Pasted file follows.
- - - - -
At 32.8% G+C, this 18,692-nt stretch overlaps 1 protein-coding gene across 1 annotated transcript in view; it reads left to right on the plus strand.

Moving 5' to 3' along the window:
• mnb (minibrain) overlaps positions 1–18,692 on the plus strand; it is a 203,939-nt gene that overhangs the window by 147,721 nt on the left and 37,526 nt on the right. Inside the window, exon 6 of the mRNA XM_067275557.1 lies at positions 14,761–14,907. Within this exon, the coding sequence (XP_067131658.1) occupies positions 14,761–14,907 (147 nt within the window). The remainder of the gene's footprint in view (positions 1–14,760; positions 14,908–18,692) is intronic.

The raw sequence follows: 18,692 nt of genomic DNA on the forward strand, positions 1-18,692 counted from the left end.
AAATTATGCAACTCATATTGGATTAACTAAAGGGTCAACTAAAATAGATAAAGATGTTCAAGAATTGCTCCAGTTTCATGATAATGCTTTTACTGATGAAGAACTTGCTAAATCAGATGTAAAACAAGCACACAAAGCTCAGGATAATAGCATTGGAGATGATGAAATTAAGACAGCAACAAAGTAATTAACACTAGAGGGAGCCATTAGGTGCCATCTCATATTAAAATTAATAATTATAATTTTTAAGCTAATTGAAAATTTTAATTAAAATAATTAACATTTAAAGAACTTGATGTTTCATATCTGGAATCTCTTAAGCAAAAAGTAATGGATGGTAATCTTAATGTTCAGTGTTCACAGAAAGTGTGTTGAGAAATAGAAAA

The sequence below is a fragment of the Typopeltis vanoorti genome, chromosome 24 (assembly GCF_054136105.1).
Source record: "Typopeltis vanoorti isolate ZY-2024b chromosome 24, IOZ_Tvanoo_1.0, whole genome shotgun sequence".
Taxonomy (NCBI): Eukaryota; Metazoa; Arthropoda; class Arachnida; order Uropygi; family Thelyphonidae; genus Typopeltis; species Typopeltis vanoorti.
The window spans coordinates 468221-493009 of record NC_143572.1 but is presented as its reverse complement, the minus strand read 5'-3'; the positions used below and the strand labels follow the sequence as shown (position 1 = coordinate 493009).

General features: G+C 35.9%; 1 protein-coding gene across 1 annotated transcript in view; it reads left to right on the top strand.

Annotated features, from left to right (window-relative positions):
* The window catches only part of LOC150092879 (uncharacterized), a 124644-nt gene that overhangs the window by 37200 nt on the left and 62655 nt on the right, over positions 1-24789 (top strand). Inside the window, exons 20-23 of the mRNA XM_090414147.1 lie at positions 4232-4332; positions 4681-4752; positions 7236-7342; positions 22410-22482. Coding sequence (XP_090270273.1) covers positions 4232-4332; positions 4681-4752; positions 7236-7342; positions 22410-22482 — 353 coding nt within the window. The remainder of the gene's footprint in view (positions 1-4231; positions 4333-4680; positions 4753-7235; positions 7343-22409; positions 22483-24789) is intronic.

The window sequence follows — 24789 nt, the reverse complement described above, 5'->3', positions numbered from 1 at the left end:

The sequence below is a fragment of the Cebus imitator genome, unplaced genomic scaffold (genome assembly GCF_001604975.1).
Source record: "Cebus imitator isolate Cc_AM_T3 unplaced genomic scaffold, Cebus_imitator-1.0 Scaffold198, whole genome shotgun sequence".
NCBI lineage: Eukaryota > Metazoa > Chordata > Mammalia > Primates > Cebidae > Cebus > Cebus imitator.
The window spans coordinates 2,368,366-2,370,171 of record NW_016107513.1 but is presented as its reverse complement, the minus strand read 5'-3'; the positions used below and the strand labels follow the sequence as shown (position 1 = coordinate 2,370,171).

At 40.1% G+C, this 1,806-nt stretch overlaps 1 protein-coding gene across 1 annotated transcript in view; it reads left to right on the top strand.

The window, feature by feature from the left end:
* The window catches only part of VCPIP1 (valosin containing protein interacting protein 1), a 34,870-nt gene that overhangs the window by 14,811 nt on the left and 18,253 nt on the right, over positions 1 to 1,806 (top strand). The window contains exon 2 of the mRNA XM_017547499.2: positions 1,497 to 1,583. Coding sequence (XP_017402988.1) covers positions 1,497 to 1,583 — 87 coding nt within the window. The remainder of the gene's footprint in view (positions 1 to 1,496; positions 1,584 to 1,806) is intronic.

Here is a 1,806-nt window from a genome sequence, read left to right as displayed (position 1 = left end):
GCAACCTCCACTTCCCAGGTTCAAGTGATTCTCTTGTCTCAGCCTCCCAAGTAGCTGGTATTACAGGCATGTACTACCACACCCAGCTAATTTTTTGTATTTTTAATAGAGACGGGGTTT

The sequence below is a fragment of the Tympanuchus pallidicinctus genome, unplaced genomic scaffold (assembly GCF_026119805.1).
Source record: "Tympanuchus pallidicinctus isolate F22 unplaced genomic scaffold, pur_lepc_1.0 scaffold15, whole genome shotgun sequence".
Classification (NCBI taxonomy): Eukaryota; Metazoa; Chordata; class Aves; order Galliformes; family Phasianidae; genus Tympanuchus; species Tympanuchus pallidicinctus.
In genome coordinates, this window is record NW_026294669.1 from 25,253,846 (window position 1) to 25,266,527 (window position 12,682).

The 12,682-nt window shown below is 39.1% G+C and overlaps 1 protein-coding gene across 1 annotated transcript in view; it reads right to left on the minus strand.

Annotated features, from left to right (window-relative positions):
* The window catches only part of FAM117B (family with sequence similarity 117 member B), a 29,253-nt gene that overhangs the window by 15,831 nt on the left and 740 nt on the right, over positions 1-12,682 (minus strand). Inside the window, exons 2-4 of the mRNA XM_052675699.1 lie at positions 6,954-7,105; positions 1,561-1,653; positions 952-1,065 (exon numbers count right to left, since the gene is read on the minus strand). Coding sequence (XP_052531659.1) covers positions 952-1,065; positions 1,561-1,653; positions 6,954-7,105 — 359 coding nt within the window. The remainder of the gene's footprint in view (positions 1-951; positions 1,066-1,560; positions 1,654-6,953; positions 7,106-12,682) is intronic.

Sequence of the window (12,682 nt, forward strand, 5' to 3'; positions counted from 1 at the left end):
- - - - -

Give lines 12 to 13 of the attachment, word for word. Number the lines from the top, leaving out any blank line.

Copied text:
* The window catches only part of LOC150092879 (uncharacterized), a 124644-nt gene that overhangs the window by 37200 nt on the left and 62655 nt on the right, over positions 1-24789 (top strand). Inside the window, exons 20-23 of the mRNA XM_090414147.1 lie at positions 4232-4332; positions 4681-4752; positions 7236-7342; positions 22410-22482. Coding sequence (XP_090270273.1) covers positions 4232-4332; positions 4681-4752; positions 7236-7342; positions 22410-22482 — 353 coding nt within the window. The remainder of the gene's footprint in view (positions 1-4231; positions 4333-4680; positions 4753-7235; positions 7343-22409; positions 22483-24789) is intronic.

The window sequence follows — 24789 nt, the reverse complement described above, 5'->3', positions numbered from 1 at the left end: